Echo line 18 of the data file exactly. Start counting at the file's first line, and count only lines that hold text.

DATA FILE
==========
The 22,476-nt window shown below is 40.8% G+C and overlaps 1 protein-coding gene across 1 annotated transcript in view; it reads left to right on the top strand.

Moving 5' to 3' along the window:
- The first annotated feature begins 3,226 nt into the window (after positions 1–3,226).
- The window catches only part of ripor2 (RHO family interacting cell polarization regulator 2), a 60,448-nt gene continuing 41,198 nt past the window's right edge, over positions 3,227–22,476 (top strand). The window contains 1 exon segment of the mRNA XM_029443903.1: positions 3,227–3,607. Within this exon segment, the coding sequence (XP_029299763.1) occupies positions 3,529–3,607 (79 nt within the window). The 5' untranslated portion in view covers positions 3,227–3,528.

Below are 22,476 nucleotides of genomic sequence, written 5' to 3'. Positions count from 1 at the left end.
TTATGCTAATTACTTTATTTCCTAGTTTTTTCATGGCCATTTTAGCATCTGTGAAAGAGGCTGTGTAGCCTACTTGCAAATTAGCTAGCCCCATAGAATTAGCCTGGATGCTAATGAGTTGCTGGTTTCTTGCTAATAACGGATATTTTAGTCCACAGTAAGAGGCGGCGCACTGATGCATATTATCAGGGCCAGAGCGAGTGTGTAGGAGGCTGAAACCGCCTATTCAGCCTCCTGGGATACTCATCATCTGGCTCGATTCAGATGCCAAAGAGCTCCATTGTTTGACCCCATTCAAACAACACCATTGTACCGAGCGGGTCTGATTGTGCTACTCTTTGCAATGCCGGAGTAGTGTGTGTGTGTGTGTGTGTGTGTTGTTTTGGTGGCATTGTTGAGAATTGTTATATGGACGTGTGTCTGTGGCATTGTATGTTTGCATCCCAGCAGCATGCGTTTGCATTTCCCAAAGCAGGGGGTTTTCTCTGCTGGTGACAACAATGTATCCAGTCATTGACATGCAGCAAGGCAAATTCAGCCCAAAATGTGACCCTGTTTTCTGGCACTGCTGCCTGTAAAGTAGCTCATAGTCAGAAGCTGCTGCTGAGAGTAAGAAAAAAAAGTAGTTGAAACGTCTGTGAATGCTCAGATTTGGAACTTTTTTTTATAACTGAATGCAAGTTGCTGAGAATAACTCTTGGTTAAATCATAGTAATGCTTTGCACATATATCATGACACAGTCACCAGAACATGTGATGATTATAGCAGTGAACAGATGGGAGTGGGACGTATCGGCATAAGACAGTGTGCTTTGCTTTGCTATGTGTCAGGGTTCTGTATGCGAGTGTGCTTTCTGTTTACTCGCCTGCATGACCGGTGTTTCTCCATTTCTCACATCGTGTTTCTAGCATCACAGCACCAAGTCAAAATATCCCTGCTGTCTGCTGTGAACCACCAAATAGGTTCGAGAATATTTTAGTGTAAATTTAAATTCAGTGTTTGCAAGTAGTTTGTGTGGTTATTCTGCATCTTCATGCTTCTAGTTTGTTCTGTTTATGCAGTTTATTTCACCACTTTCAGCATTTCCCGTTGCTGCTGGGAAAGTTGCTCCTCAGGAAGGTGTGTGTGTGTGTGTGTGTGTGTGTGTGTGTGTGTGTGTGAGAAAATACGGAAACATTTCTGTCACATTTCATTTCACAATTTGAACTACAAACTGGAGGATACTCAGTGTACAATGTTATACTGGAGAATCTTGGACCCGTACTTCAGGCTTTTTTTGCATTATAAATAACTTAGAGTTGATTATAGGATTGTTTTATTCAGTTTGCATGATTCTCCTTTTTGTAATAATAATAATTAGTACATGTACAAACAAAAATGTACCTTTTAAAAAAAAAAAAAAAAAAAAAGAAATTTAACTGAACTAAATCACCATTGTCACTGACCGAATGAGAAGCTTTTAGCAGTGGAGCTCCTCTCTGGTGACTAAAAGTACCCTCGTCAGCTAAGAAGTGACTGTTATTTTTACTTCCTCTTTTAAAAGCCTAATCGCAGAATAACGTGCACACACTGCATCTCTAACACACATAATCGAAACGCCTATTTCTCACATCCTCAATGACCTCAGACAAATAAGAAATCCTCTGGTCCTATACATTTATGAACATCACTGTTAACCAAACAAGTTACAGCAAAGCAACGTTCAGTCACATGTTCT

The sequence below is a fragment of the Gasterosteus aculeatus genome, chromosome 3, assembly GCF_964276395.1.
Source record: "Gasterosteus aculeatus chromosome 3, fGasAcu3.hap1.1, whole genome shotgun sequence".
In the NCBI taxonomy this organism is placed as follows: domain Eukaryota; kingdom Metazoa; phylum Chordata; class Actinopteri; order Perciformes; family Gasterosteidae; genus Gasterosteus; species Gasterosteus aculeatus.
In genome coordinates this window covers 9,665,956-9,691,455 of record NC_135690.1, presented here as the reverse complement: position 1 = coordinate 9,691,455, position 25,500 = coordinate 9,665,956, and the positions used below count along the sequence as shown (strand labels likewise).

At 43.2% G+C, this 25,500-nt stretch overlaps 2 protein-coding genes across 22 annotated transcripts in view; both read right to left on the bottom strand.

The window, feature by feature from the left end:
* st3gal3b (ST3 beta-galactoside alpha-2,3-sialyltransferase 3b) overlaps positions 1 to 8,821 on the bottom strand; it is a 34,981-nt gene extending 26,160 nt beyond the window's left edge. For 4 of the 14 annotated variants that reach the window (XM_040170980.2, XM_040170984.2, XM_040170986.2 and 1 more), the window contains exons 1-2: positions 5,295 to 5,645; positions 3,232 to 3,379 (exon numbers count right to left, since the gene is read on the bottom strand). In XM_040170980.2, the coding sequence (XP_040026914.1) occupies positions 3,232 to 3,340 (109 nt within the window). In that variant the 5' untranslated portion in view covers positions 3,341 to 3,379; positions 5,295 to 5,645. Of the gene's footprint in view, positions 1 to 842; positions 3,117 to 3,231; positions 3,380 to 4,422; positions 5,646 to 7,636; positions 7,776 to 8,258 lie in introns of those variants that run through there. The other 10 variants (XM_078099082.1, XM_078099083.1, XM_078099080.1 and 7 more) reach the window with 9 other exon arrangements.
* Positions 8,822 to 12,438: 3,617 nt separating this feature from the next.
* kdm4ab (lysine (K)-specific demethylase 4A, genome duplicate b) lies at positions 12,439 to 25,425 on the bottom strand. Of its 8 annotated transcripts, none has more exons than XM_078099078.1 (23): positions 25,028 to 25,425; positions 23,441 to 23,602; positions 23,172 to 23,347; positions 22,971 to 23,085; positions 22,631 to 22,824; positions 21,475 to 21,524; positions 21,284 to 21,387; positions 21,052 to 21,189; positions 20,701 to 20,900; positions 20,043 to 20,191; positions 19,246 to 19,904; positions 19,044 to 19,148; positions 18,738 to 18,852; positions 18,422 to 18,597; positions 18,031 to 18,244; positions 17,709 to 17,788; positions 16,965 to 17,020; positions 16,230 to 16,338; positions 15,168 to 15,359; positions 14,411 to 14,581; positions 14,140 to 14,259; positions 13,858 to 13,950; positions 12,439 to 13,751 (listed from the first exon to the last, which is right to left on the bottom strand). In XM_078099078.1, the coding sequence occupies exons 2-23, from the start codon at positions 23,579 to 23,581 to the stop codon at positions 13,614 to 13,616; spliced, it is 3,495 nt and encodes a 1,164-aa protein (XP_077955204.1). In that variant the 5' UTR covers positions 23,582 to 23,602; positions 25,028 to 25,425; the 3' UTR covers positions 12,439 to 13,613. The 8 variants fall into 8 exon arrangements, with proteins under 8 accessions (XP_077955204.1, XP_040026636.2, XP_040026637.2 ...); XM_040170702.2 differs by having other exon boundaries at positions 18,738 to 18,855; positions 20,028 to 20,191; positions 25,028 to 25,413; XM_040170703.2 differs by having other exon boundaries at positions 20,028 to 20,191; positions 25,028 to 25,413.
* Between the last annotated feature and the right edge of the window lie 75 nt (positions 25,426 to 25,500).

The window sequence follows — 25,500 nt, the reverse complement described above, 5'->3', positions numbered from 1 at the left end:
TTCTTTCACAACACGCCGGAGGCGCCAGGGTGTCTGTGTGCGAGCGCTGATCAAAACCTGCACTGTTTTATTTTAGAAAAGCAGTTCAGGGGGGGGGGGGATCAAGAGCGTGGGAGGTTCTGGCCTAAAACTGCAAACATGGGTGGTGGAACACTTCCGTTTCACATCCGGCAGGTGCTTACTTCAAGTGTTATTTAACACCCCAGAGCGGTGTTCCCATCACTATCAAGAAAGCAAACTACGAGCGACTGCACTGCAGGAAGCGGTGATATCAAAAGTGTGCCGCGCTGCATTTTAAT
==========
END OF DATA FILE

TTCTTTCACAACACGCCGGAGGCGCCAGGGTGTCTGTGTGCGAGCGCTGATCAAAACCTGCACTGTTTTATTTTAGAAAAGCAGTTCAGGGGGGGGGGGGATCAAGAGCGTGGGAGGTTCTGGCCTAAAACTGCAAACATGGGTGGTGGAACACTTCCGTTTCACATCCGGCAGGTGCTTACTTCAAGTGTTATTTAACACCCCAGAGCGGTGTTCCCATCACTATCAAGAAAGCAAACTACGAGCGACTGCACTGCAGGAAGCGGTGATATCAAAAGTGTGCCGCGCTGCATTTTAAT